Friday Fights

In the sleepy town of Ontario, California, another Thompson Boxing Promotions card takes place at the Doubletree Hotel on Friday, Nov. 22.

Three interesting eight-round fights highlight the card including the newest finds by the Orange County based company in a lightweight contest. They specialize in finding talent.

Ruben Villa (10-0, 8 KOs) seeks to extend his unbeaten streak against Eduardo Lionel Rodriguez (8-1-1). The lanky Santa Monica fighter Villa emerged on top with a win over another undefeated fighter George Acosta last May. He followed that up with a quick two-round destruction over veteran Ruben Tamayo last July. Now he faces another test with Rodriguez.

Also on the Thompson card, is the return of Giovani Santillan (24-0, 14 KOs) who meets Wilfrido Buelvas (20-12) in a welterweight match. It’s been 19 months since Santillan was last in the ring and knocked out Alejandro Barboza on a televised match to retain the NABO title.

Santillan, 28, fights out of San Diego and his southpaw style allowed him to rise up the rankings in impressive fashion until his disappearance from the fight scene.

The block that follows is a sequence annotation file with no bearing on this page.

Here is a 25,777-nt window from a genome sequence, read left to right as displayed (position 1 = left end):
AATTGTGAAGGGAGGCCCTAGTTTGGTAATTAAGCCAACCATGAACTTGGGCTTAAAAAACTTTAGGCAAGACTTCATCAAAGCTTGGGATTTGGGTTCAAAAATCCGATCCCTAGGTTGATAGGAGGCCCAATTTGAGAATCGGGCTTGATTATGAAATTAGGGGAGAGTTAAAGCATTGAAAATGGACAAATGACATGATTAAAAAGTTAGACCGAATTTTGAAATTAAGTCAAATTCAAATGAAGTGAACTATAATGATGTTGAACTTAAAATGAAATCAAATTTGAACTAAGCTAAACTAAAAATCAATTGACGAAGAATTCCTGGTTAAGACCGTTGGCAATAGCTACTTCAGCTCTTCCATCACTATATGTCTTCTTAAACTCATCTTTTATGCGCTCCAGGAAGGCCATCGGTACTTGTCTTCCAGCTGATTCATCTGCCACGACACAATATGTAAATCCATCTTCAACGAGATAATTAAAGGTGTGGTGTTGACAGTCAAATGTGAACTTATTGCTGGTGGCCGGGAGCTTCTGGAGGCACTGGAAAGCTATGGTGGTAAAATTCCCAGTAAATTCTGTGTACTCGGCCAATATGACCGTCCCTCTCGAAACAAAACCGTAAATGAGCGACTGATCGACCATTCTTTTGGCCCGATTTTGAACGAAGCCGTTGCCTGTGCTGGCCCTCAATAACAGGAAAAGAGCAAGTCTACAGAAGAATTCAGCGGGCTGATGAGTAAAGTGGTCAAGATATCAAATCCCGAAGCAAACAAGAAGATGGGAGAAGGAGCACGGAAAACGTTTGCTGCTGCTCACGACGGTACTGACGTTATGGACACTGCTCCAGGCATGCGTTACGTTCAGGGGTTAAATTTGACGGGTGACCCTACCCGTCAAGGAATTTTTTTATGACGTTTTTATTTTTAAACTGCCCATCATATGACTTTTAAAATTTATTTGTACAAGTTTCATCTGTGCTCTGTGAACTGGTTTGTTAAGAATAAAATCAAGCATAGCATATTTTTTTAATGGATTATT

Does he still have it?

Doors open at 6:30 p.m. and the first bell starts around 8 p.m. For more information call (714) 935-0900.

Al Mitchell

Al Mitchell, the trainer for female super featherweight star Mikaela Mayer, will be inducted to the USA Boxing Alumni Association Hall of Fame on Friday Dec. 13, it was announced this week.

Mitchell, 76, has been an advisor for many top amateur boxers throughout the past 60 years and was the head coach for the 1996 US Olympic Team. He also advised on numerous Olympic teams that featured boxers such as Vernon Forrest and Floyd Mayweather.

“I want to thank all the coaches who worked under me and all the young fighters I’ve worked with,” said Mitchell. “I’m thankful that USA Boxing believed in me, putting 13 to 15 boxers in my program, and cream does rise to the top.”